Industry Faces Life after XP

Tuesday, April 8, 2014 @ 05:04 PM gHale

For an industry that still has systems running Windows NT, the exodus of Microsoft support for Windows XP should not be as big a deal as one would think.

After all, those ancient systems are still running. Having said that, if manufacturers are not moving to a fully supported system in this day and age of cyber alerts and increased sophistication of attack methods, they are definitely rolling the dice.

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With an increased awareness of security inching forward throughout the industry, it only makes sense that starting off with a security plan would include an operating system that has full vendor support.

All that said, today marked the end of Windows XP’s life. It will receive its last ever set of patches on Windows Update today, and for the most part, that will be that. Any flaws discovered from now on — and you can almost hear the bad guys typing in test code as we speak will not get a public patch.

By some measures, 28 percent of the Web-using public is still using Windows XP, and these systems are ripe for exploitation. It is understandable why; the system was excellent.

While we can hope that personal firewalls, intrusion detection, and even Network address translation (NAT) systems will prevent any worm from infecting these systems, but exploitation through things like malicious email attachments, Office documents, USB keys, and browsers is inevitable.

In addition to XP, Office 2003, released October 21, 2003, is also ending its support today. And although Internet Explorer 7 and 8 both released after Windows XP they, too, are no longer getting support on Windows XP and will no longer get patches.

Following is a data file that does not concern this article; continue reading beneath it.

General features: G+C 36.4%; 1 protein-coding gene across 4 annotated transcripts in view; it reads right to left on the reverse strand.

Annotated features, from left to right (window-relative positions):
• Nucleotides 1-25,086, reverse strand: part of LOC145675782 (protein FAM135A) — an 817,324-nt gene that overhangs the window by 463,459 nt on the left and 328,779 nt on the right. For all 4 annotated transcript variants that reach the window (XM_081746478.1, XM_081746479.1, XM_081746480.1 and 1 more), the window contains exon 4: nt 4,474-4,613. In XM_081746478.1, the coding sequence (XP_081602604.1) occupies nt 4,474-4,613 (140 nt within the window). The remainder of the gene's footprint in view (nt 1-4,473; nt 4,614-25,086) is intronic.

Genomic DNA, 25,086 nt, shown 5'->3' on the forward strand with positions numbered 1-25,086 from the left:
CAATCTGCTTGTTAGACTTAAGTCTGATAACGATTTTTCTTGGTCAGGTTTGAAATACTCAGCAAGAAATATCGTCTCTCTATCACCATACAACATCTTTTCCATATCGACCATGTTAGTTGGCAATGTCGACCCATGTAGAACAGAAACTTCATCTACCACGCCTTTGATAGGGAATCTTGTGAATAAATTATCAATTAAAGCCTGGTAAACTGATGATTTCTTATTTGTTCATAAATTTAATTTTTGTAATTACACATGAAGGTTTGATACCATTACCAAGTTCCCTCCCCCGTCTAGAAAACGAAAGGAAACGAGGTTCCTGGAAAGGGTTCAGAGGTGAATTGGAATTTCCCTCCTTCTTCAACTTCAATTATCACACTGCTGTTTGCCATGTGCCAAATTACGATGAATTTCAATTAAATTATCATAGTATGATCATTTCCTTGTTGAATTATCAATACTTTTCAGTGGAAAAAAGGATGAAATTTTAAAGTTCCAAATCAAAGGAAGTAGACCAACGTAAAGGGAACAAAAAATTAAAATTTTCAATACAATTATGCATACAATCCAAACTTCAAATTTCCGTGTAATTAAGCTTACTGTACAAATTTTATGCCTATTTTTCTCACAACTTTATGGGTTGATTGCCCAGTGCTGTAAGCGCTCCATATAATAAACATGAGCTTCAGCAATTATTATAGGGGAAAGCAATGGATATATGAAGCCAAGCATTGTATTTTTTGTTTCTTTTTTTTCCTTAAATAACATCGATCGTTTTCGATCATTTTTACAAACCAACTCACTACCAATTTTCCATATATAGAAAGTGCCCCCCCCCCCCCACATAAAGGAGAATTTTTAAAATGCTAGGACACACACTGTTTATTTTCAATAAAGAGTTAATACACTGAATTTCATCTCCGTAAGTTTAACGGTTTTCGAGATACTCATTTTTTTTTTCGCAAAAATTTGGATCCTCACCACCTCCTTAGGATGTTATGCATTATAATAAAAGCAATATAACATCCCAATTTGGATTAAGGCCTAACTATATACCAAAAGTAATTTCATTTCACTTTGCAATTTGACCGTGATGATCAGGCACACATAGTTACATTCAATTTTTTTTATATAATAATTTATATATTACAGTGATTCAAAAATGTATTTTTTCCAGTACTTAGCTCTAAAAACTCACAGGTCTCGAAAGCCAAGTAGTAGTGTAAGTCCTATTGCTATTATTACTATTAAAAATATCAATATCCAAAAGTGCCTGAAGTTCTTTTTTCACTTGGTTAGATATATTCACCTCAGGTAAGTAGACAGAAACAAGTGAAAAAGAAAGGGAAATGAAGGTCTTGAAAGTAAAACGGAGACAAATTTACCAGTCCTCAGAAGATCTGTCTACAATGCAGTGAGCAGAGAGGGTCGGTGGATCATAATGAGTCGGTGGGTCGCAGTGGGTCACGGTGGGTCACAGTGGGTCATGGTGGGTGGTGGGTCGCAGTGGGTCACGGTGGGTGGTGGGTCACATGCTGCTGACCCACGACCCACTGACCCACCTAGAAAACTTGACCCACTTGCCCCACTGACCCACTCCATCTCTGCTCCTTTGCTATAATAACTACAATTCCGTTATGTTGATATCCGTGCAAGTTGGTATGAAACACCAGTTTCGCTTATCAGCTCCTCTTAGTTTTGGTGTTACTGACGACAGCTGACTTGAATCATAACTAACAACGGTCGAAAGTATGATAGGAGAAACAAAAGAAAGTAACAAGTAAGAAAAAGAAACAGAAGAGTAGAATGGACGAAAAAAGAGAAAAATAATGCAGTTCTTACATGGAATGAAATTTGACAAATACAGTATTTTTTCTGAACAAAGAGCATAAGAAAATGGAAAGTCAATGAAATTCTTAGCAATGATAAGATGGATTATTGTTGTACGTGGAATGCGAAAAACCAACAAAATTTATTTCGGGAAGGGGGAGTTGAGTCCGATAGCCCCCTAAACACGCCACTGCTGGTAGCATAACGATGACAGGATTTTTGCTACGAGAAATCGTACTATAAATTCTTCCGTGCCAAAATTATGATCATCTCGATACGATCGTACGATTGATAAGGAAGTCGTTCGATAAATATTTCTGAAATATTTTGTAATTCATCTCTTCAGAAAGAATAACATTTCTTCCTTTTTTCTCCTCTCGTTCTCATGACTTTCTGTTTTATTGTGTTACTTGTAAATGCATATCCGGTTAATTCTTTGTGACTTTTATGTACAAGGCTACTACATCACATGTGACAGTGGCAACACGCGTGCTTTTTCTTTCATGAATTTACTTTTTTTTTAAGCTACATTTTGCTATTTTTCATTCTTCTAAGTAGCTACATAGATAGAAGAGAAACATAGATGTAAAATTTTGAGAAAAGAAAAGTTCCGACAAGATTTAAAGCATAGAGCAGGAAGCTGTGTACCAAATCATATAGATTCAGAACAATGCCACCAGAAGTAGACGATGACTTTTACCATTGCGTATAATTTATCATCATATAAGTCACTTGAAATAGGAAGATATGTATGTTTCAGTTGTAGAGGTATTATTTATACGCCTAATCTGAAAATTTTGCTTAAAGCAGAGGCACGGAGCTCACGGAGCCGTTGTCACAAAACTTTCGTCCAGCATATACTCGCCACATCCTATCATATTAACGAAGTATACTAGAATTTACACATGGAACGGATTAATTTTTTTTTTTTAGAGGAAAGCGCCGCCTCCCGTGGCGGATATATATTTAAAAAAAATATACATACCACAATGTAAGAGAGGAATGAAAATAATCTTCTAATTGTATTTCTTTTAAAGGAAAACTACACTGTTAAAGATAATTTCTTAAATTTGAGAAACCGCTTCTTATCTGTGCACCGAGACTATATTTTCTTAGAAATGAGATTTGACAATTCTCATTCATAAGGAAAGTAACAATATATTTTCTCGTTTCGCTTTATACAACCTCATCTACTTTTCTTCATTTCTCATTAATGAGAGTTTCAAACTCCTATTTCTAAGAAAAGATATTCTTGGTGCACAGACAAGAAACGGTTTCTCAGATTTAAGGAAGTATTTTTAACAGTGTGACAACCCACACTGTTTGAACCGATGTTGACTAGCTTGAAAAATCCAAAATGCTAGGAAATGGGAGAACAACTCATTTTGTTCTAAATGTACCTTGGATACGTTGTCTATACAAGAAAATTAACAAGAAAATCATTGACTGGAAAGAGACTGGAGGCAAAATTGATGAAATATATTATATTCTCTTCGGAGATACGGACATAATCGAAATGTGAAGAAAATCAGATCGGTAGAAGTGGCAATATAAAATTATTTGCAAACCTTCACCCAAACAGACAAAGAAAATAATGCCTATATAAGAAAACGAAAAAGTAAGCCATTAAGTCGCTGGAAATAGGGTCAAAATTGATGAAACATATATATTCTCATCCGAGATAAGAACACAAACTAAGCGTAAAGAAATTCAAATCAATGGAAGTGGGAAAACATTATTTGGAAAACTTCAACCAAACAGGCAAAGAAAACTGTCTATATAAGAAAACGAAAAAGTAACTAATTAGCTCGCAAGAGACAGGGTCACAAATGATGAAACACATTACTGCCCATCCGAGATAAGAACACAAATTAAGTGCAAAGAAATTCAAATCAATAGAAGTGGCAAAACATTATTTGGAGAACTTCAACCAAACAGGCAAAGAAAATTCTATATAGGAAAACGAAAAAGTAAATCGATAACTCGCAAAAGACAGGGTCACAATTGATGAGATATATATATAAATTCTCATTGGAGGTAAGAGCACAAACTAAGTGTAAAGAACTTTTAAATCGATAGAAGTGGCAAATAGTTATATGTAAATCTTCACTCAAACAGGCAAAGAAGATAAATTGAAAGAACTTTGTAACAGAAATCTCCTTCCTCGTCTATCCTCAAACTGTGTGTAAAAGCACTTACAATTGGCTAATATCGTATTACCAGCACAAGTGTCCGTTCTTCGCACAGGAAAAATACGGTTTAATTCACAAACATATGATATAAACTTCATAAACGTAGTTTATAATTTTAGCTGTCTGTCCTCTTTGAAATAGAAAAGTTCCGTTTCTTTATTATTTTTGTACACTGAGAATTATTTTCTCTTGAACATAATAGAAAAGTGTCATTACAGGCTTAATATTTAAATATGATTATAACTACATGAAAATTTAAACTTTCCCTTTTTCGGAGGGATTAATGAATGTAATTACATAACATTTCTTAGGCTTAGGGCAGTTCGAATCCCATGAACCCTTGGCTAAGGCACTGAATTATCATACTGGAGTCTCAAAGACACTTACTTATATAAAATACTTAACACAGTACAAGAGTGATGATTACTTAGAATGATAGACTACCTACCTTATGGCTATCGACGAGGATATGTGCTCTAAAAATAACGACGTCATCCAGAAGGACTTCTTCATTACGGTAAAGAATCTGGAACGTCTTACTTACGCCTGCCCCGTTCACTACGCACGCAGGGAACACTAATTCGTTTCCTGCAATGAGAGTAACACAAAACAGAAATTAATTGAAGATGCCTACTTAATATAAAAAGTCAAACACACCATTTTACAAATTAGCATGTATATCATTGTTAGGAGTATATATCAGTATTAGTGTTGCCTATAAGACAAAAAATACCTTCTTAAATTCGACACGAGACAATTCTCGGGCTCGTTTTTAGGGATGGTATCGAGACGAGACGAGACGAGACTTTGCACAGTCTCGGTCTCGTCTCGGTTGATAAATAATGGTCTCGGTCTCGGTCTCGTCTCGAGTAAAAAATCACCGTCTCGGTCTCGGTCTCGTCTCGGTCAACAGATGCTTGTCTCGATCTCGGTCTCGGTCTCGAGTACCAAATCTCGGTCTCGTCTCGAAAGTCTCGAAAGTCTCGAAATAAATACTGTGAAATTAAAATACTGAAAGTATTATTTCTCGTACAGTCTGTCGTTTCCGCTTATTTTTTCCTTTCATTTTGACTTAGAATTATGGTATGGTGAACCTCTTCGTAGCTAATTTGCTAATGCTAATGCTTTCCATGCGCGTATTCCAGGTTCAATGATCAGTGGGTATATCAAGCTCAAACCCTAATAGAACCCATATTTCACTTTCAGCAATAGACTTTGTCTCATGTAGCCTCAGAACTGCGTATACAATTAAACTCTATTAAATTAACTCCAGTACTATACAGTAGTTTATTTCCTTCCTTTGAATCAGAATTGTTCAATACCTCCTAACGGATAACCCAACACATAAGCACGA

Google and Mozilla will continue to support Chrome and Firefox on Windows XP for at least one year. Similarly, some antivirus software will continue to receive definition updates, including Microsoft’s own Security Essentials.

We can expect to see the usual range of malware running on exploited machines. That malware will be a threat to the machines’ users, of course, with exploits that can spy on them and compromise passwords, banking details, and so on. But more problematically, it will also be a threat to everyone else, as compromised XP installations will end up recruited into botnets, taking commands from remote systems to perform such tasks as sending spam and participating in denial of service attacks.

While Windows XP machines used to control industrial machinery, security systems, and the like are on private networks hopefully loaded with security, it still means they face uncertainty. They should be running Windows XP Embedded. But are they?

Whether they know it or not, manufacturers are already under attack. An unsupported operating system just ups the ante for security professionals and makes some systems very low hanging fruit.

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